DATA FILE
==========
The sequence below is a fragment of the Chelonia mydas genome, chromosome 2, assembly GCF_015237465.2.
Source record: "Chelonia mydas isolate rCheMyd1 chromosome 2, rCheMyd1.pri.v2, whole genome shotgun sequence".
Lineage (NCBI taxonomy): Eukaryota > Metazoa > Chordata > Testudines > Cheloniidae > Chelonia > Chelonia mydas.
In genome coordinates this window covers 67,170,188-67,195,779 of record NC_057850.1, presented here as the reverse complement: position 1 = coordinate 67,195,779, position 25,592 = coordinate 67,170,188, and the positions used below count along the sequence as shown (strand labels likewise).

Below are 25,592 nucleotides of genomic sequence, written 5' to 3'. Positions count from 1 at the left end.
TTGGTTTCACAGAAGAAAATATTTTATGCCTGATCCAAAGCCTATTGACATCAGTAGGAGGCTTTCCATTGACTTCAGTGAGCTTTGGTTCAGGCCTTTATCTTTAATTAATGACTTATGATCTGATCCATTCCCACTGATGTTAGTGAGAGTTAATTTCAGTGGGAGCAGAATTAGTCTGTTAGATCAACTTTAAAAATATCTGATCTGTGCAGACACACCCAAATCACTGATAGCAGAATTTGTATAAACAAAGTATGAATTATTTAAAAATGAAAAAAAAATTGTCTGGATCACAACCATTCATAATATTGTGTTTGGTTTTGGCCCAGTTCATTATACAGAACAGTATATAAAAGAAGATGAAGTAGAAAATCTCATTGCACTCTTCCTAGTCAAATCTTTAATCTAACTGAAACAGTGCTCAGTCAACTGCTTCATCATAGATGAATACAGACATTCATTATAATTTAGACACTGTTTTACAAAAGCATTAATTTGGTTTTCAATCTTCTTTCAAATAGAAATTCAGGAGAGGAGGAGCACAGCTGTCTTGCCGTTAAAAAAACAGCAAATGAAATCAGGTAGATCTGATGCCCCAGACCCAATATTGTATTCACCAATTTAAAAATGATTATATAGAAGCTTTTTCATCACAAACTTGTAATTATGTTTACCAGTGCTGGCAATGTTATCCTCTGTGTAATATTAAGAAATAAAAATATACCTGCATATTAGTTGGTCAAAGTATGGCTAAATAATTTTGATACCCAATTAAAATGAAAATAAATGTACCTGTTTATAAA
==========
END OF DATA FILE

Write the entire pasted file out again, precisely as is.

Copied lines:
The sequence below is a fragment of the Chelonia mydas genome, chromosome 2, assembly GCF_015237465.2.
Source record: "Chelonia mydas isolate rCheMyd1 chromosome 2, rCheMyd1.pri.v2, whole genome shotgun sequence".
Lineage (NCBI taxonomy): Eukaryota > Metazoa > Chordata > Testudines > Cheloniidae > Chelonia > Chelonia mydas.
In genome coordinates this window covers 67,170,188-67,195,779 of record NC_057850.1, presented here as the reverse complement: position 1 = coordinate 67,195,779, position 25,592 = coordinate 67,170,188, and the positions used below count along the sequence as shown (strand labels likewise).

Below are 25,592 nucleotides of genomic sequence, written 5' to 3'. Positions count from 1 at the left end.
TTGGTTTCACAGAAGAAAATATTTTATGCCTGATCCAAAGCCTATTGACATCAGTAGGAGGCTTTCCATTGACTTCAGTGAGCTTTGGTTCAGGCCTTTATCTTTAATTAATGACTTATGATCTGATCCATTCCCACTGATGTTAGTGAGAGTTAATTTCAGTGGGAGCAGAATTAGTCTGTTAGATCAACTTTAAAAATATCTGATCTGTGCAGACACACCCAAATCACTGATAGCAGAATTTGTATAAACAAAGTATGAATTATTTAAAAATGAAAAAAAAATTGTCTGGATCACAACCATTCATAATATTGTGTTTGGTTTTGGCCCAGTTCATTATACAGAACAGTATATAAAAGAAGATGAAGTAGAAAATCTCATTGCACTCTTCCTAGTCAAATCTTTAATCTAACTGAAACAGTGCTCAGTCAACTGCTTCATCATAGATGAATACAGACATTCATTATAATTTAGACACTGTTTTACAAAAGCATTAATTTGGTTTTCAATCTTCTTTCAAATAGAAATTCAGGAGAGGAGGAGCACAGCTGTCTTGCCGTTAAAAAAACAGCAAATGAAATCAGGTAGATCTGATGCCCCAGACCCAATATTGTATTCACCAATTTAAAAATGATTATATAGAAGCTTTTTCATCACAAACTTGTAATTATGTTTACCAGTGCTGGCAATGTTATCCTCTGTGTAATATTAAGAAATAAAAATATACCTGCATATTAGTTGGTCAAAGTATGGCTAAATAATTTTGATACCCAATTAAAATGAAAATAAATGTACCTGTTTATAAA